During his senior year at Georgetown University, Mackenzie Copley noticed something odd while volunteering at a doctor’s office: it turned away around 20 individuals a day who came in for HIV screening. When Copley asked why, he was told it was because the clinic was a for-profit, private company. “That really bothered me,” he says. “So 21-year-old, impatient me started a nonprofit.”
DC has the highest rate of HIV infection in the country, according to the most recent report from the Centers for Disease Control and Prevention. As he began researching how a nonprofit that offers free HIV screening might look, Copley hit one major snag—the economic and physics major had no medical background. So he turned to his friend, David Schaffer, who was in medical school at the University of North Carolina. In May 2016, they founded One Tent Health, a nonprofit that aims to increase accessibility to HIV screening and prevention in DC with free, pop-up screenings out of a ten-by-ten canvas tent.
How does a pop-up HIV screening tent work? The team—Copley, Schaffer, volunteers, and interns—sets up a tent in the parking lots of grocery and convenience stores in the District’s highest-risk neighborhoods. The areas are carefully selected using prevalence rate and whether there’s already a free clinic there in order to avoid duplicating efforts. Before their first screening in a Giant parking lot last October, “We were kind of wondering, are people gonna wanna stop while they get groceries?” says Schaffer. “Within minutes of setting up, we had people stopping by.”
The tent model is the lowest cost option available that they identified that still ensures privacy. “Instead of a $50,000 van, we have a $500 tent,” says Schaffer. One Tent receives screening kits at no cost from the DC Department of Health. Screenings take 60 seconds, and the whole process from walking into the tent to getting a result takes around 15 minutes, or less time than going to a clinic, says Copley, pointing out that access is a huge focus for One Tent. “One thing that we see a lot of in medical school and in the hospital is issues with access,” adds Schaffer. “We’re breaking down a lot of those barriers in a pretty simple way.”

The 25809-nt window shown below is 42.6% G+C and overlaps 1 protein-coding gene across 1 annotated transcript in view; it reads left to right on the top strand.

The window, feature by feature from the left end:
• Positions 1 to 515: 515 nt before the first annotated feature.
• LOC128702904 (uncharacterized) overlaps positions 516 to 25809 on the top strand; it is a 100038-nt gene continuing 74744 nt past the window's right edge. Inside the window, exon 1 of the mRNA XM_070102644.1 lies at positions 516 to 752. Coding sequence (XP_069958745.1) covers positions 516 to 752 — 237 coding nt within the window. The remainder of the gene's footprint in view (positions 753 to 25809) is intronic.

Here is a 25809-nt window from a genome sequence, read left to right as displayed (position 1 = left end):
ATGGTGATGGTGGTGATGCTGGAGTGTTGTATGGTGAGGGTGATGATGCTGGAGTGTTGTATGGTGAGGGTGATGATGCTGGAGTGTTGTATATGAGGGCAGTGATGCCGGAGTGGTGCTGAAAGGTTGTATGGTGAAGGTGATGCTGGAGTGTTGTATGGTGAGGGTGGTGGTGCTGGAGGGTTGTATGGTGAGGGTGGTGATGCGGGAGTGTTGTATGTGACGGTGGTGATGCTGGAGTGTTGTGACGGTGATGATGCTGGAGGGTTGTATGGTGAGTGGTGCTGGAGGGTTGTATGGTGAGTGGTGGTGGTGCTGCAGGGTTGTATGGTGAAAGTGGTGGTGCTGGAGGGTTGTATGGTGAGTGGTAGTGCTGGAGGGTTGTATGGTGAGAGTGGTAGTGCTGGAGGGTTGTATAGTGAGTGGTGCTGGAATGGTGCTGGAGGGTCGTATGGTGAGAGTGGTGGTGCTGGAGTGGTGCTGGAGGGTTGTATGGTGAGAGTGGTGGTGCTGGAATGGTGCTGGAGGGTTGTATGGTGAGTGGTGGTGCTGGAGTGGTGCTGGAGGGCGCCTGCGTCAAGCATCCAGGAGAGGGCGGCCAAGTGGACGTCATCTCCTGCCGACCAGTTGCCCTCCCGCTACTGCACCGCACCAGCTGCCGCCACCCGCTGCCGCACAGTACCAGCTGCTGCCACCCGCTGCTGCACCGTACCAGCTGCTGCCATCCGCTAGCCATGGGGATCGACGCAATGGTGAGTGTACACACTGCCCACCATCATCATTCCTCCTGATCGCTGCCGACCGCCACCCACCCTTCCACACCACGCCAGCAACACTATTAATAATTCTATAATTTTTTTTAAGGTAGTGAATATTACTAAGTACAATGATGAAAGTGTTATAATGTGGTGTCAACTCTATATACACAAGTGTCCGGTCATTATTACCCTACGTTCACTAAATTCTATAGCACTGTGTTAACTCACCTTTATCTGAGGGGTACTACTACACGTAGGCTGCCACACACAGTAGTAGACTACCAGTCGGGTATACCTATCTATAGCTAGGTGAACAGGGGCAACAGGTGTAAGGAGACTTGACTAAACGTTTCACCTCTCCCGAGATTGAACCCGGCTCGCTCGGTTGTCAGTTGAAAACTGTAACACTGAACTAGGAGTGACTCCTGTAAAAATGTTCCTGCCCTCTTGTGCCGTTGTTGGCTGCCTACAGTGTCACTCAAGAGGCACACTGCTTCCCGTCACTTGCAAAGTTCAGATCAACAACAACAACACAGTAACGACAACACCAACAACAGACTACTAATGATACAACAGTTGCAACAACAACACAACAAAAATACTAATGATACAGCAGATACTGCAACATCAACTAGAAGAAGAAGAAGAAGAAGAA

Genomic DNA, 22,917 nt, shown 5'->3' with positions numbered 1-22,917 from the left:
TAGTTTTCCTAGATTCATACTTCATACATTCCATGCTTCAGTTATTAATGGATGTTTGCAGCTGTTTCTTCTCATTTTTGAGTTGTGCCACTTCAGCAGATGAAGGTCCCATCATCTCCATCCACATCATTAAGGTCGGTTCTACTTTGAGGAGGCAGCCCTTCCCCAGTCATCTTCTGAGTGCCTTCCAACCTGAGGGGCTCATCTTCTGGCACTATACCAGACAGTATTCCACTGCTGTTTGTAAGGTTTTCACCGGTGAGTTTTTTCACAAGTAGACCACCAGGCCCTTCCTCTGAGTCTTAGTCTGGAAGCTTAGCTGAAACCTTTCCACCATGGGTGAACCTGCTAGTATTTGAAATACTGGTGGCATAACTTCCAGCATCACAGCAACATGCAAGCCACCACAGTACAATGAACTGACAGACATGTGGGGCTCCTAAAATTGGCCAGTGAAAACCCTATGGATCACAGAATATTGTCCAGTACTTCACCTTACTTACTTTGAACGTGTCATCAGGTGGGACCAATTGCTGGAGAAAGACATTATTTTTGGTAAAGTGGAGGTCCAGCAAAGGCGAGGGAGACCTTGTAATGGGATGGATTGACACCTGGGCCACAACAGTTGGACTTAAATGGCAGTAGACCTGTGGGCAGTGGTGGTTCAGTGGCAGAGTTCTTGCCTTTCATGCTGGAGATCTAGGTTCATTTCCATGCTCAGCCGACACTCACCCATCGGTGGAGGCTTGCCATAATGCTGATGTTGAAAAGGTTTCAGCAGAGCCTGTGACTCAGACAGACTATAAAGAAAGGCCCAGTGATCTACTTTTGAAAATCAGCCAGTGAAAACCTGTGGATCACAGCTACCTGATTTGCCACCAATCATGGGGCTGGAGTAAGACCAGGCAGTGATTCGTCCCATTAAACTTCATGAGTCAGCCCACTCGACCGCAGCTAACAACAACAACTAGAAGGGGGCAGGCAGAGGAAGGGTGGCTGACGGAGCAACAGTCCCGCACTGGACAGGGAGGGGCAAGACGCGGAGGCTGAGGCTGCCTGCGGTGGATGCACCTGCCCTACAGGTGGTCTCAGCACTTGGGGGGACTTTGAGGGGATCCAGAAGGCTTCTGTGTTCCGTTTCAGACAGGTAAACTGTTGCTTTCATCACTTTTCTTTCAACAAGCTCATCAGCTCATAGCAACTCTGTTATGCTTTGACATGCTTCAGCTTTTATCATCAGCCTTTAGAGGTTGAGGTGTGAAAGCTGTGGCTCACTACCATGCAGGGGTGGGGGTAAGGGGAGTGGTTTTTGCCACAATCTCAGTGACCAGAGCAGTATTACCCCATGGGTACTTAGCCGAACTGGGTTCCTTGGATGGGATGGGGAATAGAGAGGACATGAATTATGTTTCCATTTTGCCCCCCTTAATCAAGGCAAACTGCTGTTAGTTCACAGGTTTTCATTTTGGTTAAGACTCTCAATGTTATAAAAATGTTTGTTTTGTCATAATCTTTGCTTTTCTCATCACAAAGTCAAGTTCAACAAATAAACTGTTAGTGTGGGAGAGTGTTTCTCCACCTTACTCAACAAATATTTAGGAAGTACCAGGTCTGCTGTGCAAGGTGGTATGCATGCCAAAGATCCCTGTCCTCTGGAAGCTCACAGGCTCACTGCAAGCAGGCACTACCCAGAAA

Volunteers make up a huge part of One Tent, and currently, the organization has around 225, mostly from local colleges. Every volunteer undergoes confidentiality training, and the team follows HIPAA standards for data security. In the instance the individual needs further treatment, One Tent provides what it calls “linkage to care” through a formal partnership with Whitman-Walker Health, which has agreed to see individuals the same day, without an appointment.
One Tent also offers PrEP Navigation services, in which the team asks people if they’ve heard of PrEP (pre-exposure prophylaxis), a daily oral pill that’s been shown to dramatically reduce the risk of HIV infection in those who don’t already have HIV, according to the CDC. The team conducts “warm hand-offs” to Whitman-Walker Health for those who want to learn more about PrEP or receive a prescription.
So far, One Tent has screened 177 individuals at ten events. Their goal is to conduct 4,000 screenings annually, and this fall, One Tent will expand into Prince George’s County. “We’re a group of young DC kids trying to do something good for the city,” says Copley. “We just want to be a small part of the greater DC solution.”